Van De Ven A.C.,Radboud University Nijmegen |
Netea-Maier R.T.,Radboud University Nijmegen |
Smit J.W.,Radboud University Nijmegen |
Kusters R.,Robert Bosch GmbH |
And 8 more authors.
Thyroid | Year: 2015
Background: In populations with mild iodine deficiency, the serum level of thyrotropin (TSH) is negatively and the serum free thyroxine (FT4) is positively associated with age. An ongoing decrease of TSH and increase of FT4 can be found after iodine supplementation. The aim of this study was to investigate whether there are current differences in the relation between thyroid function and age in relation to differences in iodine intake in the past. Methods: Eight medical laboratories in several regions of The Netherlands, which are all iodine sufficient at present but with a difference in iodine status in the past, provided the results of all TSH and FT4 measurements performed from 2006 until 2011, resulting in 330,802 TSH and 103,940 FT4 measurements. Results: The negative association between TSH and age in the elderly is only present in areas with a historical iodine deficiency (regression coefficients [RC]-0.008, 95% confidence interval [CI]-0.009;-0.007). In the historically iodine-sufficient population, TSH shows no obvious increase or decrease with age. In both the historically iodine-sufficient and iodine-deficient populations, FT4 levels were positively associated with age in the elderly (RC 0.009, 95% CI 0.008; 0.010 and RC 0.008, 95% CI 0.007; 0.010, respectively). Conclusions: There are differences in relation between thyroid function and age between populations with differences in iodine intake in the past, despite an adequate iodine status at present. This raises the question whether the present but also historical iodine status of a population should be taken into account when establishing the reference limits of TSH and FT4. © 2015 Mary Ann Liebert, Inc.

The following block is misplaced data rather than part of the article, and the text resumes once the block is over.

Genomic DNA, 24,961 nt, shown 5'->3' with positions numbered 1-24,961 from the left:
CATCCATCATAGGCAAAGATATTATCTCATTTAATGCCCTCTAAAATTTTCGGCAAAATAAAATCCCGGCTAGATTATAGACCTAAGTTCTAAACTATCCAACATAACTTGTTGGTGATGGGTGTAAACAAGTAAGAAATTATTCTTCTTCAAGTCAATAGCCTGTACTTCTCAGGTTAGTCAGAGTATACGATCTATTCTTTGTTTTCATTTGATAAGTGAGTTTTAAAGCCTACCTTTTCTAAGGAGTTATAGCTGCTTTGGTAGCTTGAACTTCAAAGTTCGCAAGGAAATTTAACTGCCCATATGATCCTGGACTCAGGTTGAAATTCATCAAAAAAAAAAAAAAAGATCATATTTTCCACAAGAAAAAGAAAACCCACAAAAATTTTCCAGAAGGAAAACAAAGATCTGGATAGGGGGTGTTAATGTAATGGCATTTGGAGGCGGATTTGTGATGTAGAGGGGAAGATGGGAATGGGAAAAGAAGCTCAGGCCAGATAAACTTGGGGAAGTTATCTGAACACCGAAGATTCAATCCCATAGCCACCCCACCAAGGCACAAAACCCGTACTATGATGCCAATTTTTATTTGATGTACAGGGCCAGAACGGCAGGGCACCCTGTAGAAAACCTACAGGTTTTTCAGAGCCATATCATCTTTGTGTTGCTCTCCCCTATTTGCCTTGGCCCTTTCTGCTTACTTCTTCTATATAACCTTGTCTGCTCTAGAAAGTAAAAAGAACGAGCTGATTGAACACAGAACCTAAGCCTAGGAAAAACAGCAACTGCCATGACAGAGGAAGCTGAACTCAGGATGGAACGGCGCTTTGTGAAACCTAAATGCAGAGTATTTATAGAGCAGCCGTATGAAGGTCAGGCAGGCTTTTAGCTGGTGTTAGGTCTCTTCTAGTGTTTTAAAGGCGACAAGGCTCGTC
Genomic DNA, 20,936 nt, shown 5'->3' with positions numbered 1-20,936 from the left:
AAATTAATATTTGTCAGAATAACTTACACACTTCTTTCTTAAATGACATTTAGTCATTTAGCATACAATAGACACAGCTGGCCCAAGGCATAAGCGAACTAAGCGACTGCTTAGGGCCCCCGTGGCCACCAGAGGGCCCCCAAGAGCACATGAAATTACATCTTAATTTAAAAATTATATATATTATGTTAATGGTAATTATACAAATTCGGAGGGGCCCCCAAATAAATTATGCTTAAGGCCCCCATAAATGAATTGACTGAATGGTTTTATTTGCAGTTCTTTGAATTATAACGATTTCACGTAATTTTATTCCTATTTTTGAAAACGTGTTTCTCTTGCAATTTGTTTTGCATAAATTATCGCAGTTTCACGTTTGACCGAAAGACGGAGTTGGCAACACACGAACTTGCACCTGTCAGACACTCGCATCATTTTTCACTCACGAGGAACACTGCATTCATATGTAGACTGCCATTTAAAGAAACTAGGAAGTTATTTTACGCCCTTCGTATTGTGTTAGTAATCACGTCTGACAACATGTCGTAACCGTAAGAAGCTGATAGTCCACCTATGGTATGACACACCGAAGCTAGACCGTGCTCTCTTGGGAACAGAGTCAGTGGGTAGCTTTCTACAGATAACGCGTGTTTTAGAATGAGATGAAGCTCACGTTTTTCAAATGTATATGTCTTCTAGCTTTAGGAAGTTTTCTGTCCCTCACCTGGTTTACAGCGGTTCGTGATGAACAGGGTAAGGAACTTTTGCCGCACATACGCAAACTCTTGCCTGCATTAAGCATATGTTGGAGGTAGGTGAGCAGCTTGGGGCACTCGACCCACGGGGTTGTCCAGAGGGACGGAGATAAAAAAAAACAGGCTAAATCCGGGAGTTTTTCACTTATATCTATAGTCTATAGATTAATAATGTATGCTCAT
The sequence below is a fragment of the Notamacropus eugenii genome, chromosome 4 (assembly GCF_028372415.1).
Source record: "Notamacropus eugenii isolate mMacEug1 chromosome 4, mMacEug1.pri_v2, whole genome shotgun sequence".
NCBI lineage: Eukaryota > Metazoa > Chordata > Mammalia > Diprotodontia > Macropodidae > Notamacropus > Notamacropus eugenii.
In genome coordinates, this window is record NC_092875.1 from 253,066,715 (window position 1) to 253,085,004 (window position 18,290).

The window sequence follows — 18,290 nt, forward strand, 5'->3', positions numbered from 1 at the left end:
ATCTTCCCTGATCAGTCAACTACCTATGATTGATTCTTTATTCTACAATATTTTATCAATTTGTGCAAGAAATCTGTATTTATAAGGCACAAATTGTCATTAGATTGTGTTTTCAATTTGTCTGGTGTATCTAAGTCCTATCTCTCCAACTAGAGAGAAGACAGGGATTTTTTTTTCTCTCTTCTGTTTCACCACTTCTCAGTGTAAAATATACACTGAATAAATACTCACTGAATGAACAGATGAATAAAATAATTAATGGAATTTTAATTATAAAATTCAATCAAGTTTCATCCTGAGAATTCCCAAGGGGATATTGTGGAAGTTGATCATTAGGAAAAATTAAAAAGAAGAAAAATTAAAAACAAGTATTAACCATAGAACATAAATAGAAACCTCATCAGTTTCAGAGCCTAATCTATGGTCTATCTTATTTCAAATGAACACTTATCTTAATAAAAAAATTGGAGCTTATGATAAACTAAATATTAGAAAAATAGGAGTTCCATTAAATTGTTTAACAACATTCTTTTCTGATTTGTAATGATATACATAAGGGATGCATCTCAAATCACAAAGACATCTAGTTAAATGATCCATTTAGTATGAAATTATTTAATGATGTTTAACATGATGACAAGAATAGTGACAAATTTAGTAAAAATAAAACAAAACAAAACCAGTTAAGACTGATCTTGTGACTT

Van Raalte D.H.,Kennemer Gasthuis |
Goorden S.M.,Atal Medial Diagnostic Centers |
Kemper E.A.,IJsselland Hospital |
Brosens L.A.A.,University Utrecht |
Ten Kate R.W.,Kennemer Gasthuis
BMJ Case Reports | Year: 2015
Hypercalcaemia is frequently observed in patients with sarcoidosis. This is classically attributed to ectopic production of 1,25 dihydroxy vitamin D by sarcoid granulomas. We present a case of sarcoidosis-related hypercalcaemia with normal vitamin D levels. In this patient, production of parathyroid hormone-related peptide (PTHrp) was the cause for sarcoidosis-induced hypercalcaemia. As such, plasma PTHrp levels were increased and bone marrow granulomas stained positively for PTHrp expression. Medium-dose prednisolone treatment improved symptoms of sarcoidosis and normalised serum calcium, and PTHrp concentrations. Thus, production of PTHrp may be the cause for hypercalcaemia in some patients with sarcoidosis. Copyright 2015 BMJ Publishing Group. All rights reserved.